The share of wealth going to workers, meanwhile, continues to decline.  For instance, official figures show that business operating profits have grown from $NZ47 billion in 2009 to just over $NZ65 billion in the latest financial year, an increase of about 38 percent.  But the median-average hourly wage grew by less than 20 percent.   Large numbers of workers simply haven’t received wage rises in the past couple of years.

Mourning sickness

Even when faced with workplace closures, and a possible future of unemployment, the tendency of the employees generally is to look (more…)

From 21-23 October 1997, at the invitation of the Communist Party of Cuba, the Revolutionary Communist Group attended a conference in Havana to pay homage to Che Guevara: Socialism in the 21st Century. More than 200 delegates from 97 organisations participated in three commissions: ‘The reality of contemporary socialism’, ‘The validity of Marxist-Leninist thought’ and ‘Imperialism at the end of the century’.  Below is the RCG’s paper on ‘Lenin’s Imperialism and the split in the working class – its relevance for rebuilding the socialist movement in imperialist countries today’ in the commission on Marxist-Leninist thought. It was presented by David Yaffe.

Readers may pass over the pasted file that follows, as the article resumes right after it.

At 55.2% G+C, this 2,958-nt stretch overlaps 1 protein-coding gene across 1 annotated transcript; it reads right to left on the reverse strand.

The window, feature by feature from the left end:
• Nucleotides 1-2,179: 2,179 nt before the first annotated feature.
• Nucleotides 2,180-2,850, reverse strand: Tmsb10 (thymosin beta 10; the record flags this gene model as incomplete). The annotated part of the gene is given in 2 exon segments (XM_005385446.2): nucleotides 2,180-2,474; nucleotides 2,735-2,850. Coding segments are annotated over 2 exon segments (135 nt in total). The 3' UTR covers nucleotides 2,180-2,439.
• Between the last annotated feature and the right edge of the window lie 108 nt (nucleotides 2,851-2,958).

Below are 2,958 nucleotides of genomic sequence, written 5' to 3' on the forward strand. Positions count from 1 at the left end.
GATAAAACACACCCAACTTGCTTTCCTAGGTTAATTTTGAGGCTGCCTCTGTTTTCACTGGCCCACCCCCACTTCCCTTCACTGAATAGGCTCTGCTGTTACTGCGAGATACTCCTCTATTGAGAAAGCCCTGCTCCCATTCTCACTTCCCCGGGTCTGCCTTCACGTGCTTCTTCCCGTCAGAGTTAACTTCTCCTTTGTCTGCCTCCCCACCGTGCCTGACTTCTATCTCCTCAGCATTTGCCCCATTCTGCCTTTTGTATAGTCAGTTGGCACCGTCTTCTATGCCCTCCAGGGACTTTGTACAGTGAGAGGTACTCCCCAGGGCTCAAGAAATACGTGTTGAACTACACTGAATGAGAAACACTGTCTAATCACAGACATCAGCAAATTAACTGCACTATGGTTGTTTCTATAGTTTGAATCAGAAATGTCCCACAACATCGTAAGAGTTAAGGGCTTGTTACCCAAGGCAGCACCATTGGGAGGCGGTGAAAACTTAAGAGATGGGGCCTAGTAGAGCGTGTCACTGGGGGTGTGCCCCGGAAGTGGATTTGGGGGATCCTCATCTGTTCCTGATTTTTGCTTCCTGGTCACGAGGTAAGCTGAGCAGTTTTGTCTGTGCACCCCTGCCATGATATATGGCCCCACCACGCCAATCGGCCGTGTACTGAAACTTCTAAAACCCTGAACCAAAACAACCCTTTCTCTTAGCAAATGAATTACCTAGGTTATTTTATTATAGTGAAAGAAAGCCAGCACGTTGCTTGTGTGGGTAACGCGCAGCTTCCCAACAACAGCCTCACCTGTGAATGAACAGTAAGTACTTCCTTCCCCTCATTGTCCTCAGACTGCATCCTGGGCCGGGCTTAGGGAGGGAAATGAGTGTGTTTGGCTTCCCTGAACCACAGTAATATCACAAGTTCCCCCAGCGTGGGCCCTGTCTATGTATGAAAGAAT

Capitalism is failing the vast majority of humanity. 1.3bn of the world’s population live in absolute poverty. Inequalities are rapidly widening between rich and poor nations and within all nations whether rich or poor. Britain has registered the greatest inequalities in wage levels since statistics began in 1886. Yet in imperialist countries like Britain, no political parties have so far arisen to represent the interests of the growing numbers of poor working class people. There are few signs, as yet, of the revival of the socialist movement.How can this be explained and what possibilities exist for changing this? How can socialism be revived in imperialist countries like Britain? What forms of organisation can meet this challenge? Are existing labour organisations adequate for this purpose? What attitude should communists take towards them? In this contribution we will advance a number of propositions which can serve as a basis for discussing these issues.